When we hear the term “mind” we often think of the brain, but the mind is much more than the brain. The brain is the hardware while the mind is the software it runs. When you are dead, your brain will still be there (for a while), but your mind will not.
So just what is the mind? If we are going to get any use out of the mind, we need a definition that is useful. Although the word “mind” leads us to believe the mind is a thing, it is not. The mind is label we have given to an active and dynamic process of thinking, perceiving and experiencing. The term “mind” refers to a never-ending flow of information processing. The mind is never static. It is a constant stream of sensory input, thoughts, ideas and perceptions. It’s a continuous dance of information, a ceaseless stream of awareness in which almost anything can be swept up.
What exactly goes on in this stream of awareness? From moment to moment you receive vast amounts of information from the outside world through your senses. Your awareness jumps from point to point in your external experience, sorting for what is important to you as your minds engages in the process of interpreting and evaluating the incoming data. External information is filtered through beliefs, attitudes and memories and associations are activated. Emotions arise and generate responses; speech, actions and behaviour.
On the screen of your mind you flash images, snapshots and run movies. You hear sounds and voices and often narrate the film with your own voice. The pictures and sounds of your mind occur all in sequence, one after the other, which results in an ever changing flux of experience which changes from moment to moment.
Directing and guiding this stream of awareness is a system. We can think of the mind as system that directs our information processing. This system is made up of numerous elements, all interacting and influencing one another to generate our experience. The way we experience the world is through the process of representing, sequencing and ordering the information we acquire from the outside world.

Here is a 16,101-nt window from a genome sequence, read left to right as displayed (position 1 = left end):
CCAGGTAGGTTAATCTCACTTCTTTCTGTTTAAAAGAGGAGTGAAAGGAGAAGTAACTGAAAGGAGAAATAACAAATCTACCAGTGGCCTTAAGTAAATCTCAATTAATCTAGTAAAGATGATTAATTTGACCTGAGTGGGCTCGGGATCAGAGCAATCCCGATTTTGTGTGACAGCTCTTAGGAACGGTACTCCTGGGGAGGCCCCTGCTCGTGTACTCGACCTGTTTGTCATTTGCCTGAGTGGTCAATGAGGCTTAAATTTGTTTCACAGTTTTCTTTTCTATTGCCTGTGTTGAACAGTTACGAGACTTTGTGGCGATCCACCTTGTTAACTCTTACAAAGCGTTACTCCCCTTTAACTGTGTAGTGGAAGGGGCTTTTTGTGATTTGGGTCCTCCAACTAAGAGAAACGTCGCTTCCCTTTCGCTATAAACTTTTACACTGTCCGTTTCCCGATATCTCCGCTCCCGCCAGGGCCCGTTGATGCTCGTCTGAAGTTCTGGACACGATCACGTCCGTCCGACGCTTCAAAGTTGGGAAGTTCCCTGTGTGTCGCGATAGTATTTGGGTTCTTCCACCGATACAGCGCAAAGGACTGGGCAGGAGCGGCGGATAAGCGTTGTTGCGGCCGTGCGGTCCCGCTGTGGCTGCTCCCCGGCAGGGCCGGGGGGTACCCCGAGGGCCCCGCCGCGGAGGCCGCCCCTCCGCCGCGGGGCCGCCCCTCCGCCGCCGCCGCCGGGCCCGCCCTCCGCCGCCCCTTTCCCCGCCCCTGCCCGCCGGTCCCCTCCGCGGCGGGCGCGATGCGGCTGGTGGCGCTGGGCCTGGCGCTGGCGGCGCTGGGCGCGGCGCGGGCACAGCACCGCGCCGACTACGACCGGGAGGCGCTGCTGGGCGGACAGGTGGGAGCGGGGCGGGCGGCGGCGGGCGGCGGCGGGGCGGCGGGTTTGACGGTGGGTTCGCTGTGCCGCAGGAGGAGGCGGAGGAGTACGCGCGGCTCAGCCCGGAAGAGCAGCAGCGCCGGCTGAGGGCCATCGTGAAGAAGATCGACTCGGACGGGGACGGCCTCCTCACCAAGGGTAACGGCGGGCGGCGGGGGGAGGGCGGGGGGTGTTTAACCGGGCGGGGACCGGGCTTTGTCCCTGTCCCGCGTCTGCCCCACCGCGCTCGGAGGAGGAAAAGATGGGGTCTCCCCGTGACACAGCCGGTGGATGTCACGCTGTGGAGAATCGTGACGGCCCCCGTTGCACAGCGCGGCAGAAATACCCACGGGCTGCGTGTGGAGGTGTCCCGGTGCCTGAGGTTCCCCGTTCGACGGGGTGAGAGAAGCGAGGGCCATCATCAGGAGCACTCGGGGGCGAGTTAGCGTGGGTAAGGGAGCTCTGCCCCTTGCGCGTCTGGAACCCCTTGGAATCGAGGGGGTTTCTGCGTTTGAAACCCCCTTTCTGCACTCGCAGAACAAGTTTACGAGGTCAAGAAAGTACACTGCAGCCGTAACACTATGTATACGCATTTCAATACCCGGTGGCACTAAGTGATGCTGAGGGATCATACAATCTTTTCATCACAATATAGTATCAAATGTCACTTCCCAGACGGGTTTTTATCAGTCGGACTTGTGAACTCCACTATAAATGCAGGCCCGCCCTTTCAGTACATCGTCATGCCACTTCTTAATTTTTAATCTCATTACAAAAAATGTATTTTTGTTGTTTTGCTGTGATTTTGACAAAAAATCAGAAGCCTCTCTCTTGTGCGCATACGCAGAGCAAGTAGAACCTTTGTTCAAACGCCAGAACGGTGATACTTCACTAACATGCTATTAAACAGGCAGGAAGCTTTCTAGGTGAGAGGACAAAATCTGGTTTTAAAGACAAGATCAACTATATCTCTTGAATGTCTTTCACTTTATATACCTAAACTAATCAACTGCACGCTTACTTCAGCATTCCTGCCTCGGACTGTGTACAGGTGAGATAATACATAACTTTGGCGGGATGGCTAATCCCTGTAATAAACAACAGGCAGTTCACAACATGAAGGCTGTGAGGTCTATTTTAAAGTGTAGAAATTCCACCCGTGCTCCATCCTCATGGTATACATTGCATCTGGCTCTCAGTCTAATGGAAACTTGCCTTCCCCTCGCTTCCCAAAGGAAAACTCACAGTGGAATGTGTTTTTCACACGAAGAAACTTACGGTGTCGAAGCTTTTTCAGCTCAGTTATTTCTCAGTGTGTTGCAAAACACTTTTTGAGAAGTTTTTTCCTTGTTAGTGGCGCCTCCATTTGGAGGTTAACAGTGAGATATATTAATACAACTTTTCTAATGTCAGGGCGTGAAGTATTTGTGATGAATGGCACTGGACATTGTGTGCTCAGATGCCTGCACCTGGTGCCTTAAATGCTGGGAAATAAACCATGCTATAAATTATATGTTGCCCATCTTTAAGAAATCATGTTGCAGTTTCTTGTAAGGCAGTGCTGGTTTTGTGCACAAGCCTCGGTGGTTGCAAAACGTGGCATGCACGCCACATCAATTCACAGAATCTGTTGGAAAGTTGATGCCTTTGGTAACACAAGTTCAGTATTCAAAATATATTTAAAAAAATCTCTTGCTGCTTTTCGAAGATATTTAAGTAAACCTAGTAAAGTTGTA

The system of information processing we call “the mind” can also be called our internal reality. We each have an external reality- the environment we live in, the circumstances of our lives – and we each have our own unique internal reality. It is this internal reality that lies behind emotions, behaviour and results.
Our inner reality is far from a random mess of mental chaos. Human subjective experience has a structure. Knowing the specific elements that make up the structure of our internal reality enables us to alter the structure so that it serves us better.
For thousands of years we have believed that the mind was complicated and elusive; a mystery waiting to be unravelled, a cipher waiting to be cracked. We now know that the mind is much simpler than we once thought. When we know the building blocks of human subjective experience, the elements that make up what we call “mind,” we can change them.
The components of a system can be reorganized. The processes we use to encode information and the sequence data can be optimized to produce desired results. When we know the elements of a system we can change the system so it functions more effectively and efficiently. When we know what is going on behind the scenes of behaviour and emotion, we can change it and transform our experience.
For hundreds of years the field of psychology tried to find a way to change emotions and behaviour. The methods devised made great theories, but never really resulted in much change. Some of the theories made a lot of sense, but practice didn’t seem to yield any results. The advocates of different psychological theories over the past hundred years spent more time arguing over theories than trying to find something that really worked. It took up until the late 1970s before a model that was actually useful and practical was devised.